The books on my nightstand are mostly about baseball, golf and birding. Those three, with few exceptions. Same with magazines. I'm a reader of habit.

My favorite kind of bird books are the travelogues, like "Wild America," "The Feather Quest," "The Grail Bird," "Kingbird Highway" and "The Big Year." Noah Strycker's "Birding Without Borders" further enriched the genre in 2017.

But, recently, a different kind of bird book caught my eye.

"The Art of Mindful Birdwatching: Reflections of Freedom and Being" by Claire Thompson is for deep thinkers and regular birders alike.

I'm in the latter camp, for sure, and the book's trendy title gave me pause before hitting the Place Order button on Amazon.

Concepts such as "mindfulness" and "being present" seem to float right over my head. I'm even a little skeptical of such terms. I do not meditate, practice goat yoga or bathe in the woods. I did hug a tree once, at the Morton Arboretum's Illumination event. I keep a life list, but not a daily journal.

So, could a touchy-feely book about mindful bird-watching be worth my time? Could I survive all 139 pages?

To my surprise, yes! I learned a few things, too.

Did you know that birds are so sensitive to sights and sounds that they can read our body language? That's right, the attitudes we carry down the trail affect how birds respond to our presence. The lesson: be careful how you walk.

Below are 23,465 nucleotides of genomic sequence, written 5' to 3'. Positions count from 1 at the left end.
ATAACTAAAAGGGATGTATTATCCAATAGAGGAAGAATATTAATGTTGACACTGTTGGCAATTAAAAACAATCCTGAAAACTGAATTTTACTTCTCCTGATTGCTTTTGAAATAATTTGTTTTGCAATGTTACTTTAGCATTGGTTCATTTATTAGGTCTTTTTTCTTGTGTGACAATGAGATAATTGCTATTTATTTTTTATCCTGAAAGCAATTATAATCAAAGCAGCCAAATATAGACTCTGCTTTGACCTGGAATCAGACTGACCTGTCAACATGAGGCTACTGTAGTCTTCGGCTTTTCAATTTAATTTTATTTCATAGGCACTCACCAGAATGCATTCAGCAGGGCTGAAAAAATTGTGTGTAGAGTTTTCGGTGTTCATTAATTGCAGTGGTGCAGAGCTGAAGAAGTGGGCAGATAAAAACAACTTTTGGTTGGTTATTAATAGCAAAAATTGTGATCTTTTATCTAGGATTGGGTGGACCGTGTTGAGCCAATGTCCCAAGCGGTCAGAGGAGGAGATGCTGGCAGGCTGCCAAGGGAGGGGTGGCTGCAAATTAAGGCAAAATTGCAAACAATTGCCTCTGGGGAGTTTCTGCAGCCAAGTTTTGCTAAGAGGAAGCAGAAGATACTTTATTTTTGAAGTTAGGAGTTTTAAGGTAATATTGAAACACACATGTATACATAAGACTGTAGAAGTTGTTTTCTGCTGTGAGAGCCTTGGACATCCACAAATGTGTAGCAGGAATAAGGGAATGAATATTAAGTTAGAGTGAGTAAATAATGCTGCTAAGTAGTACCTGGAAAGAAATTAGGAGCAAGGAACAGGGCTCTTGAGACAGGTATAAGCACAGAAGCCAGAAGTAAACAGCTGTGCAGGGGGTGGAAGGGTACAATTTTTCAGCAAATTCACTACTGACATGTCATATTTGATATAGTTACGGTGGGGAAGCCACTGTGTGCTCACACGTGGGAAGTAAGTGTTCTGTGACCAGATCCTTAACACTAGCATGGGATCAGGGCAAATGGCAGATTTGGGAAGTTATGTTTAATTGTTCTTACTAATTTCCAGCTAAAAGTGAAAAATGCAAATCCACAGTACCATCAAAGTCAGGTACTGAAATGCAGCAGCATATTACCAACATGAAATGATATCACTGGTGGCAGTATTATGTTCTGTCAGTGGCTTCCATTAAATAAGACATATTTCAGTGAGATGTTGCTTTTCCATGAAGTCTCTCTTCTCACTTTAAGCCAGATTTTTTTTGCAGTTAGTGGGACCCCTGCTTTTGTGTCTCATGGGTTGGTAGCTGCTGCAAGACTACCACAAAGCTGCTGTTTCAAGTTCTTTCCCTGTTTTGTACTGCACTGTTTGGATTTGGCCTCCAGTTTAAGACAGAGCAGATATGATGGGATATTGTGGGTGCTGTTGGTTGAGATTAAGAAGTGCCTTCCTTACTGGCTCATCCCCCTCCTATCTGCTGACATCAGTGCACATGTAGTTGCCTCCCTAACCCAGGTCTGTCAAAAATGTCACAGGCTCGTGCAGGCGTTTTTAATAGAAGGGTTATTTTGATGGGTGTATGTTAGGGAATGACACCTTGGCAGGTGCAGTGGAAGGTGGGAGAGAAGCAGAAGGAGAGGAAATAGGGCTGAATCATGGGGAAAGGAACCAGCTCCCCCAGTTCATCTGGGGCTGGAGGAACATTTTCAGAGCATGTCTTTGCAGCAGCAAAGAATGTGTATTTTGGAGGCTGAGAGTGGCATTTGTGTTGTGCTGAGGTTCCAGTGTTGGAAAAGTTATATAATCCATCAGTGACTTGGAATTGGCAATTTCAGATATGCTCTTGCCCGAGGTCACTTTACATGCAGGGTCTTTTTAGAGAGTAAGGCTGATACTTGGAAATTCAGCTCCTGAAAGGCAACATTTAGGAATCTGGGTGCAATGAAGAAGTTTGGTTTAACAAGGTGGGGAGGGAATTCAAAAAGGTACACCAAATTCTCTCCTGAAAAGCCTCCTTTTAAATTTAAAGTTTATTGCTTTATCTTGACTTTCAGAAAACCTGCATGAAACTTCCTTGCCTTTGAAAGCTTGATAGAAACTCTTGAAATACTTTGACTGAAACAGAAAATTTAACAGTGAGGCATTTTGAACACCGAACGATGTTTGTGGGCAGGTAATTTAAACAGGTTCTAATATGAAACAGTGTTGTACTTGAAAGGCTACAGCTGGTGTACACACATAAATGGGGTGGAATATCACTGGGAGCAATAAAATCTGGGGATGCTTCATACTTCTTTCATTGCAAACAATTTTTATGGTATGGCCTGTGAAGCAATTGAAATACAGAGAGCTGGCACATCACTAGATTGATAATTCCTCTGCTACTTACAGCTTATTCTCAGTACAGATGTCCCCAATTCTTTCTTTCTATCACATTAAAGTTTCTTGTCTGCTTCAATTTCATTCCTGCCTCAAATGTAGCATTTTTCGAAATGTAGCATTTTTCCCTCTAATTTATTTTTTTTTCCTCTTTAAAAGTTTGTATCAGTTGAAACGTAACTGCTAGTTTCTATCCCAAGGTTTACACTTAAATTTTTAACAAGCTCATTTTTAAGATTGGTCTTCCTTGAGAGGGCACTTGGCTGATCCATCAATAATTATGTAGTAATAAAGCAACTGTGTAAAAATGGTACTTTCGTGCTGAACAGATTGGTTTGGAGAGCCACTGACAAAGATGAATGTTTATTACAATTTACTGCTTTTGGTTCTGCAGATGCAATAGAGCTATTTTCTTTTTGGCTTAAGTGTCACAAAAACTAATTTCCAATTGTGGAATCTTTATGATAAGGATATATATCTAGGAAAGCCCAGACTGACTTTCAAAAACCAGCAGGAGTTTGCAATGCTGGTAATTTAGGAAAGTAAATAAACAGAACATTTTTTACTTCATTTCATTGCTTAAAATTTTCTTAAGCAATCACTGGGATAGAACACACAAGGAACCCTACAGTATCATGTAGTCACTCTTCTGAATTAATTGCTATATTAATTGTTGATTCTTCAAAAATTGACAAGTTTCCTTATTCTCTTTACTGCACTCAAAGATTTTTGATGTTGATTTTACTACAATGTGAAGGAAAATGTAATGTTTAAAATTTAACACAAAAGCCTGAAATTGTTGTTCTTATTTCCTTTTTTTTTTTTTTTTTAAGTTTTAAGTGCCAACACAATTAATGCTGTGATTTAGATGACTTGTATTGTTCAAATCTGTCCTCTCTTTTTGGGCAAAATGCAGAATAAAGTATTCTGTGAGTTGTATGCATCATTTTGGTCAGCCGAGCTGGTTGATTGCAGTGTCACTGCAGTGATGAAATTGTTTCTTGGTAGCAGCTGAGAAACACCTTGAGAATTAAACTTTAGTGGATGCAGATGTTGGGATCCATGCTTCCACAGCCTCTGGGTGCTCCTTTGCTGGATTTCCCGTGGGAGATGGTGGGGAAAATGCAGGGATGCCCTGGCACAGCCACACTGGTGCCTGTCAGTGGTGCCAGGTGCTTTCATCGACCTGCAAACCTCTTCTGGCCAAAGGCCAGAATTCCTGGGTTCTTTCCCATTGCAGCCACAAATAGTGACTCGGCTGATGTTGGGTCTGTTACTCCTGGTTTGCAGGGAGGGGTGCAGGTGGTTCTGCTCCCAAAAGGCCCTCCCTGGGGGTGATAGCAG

Thompson's advice and insights throughout the book are practical enough to make us better birders, or at least more appreciative ones. She wants us to "let go" when looking at birds, and not let our controlling minds keep us from the joy of the moment.

Birders, the author says, "can easily fall into a pattern of 'notice, label and move on.' The more we do this, the more we close up that special place where mindful awareness allows wonder and appreciation to blossom."

That really hit home with me. In a group or on my own, I'm usually building a list -- pursuing the goal of seeing or hearing as many species as possible. I'm thinking about where to look next, and what birds I'm missing. The success (or not) of the search can sometimes dominate the experience.

Thompson urges us to be accepting and welcome things as they are, to leave expectations at home. We might not see the bird we are hoping to see, not today, but that's not a failure. Let go of negative emotions, she says, and give full attention to what you can see and hear in the moment. Embrace the unpredictability of bird-watching.

"Through the practice of mindful acceptance, our chance encounters with birds become gifts," she writes

She means the super common birds, too. We don't pay them enough attention, and they have stories to tell.

In a mindfulness exercise called Sit Spot, Thompson suggests spending 20 minutes each day watching and listening from the same place -- a calming method of getting closer to nature and honing our observation skills. She calls it tuning into "radio bird."

The trick, of course, is to avoid the static. It's not easy watching birds -- or doing anything -- while keeping your mind clear of random, unrelated thoughts. Our attention spans have probably never been shorter.

Distracted birding: it's a thing!

While any kind of birding is better than no birding at all, "The Art of Mindful Bird-watching" is a good reminder to slow down, notice more and enjoy whatever the birding gods throw at us.

Hey, maybe even go crazy and leave the smartphone in the car.

• Jeff Reiter's column appears monthly in the Daily Herald. You can reach him via his blog, Words on Birds.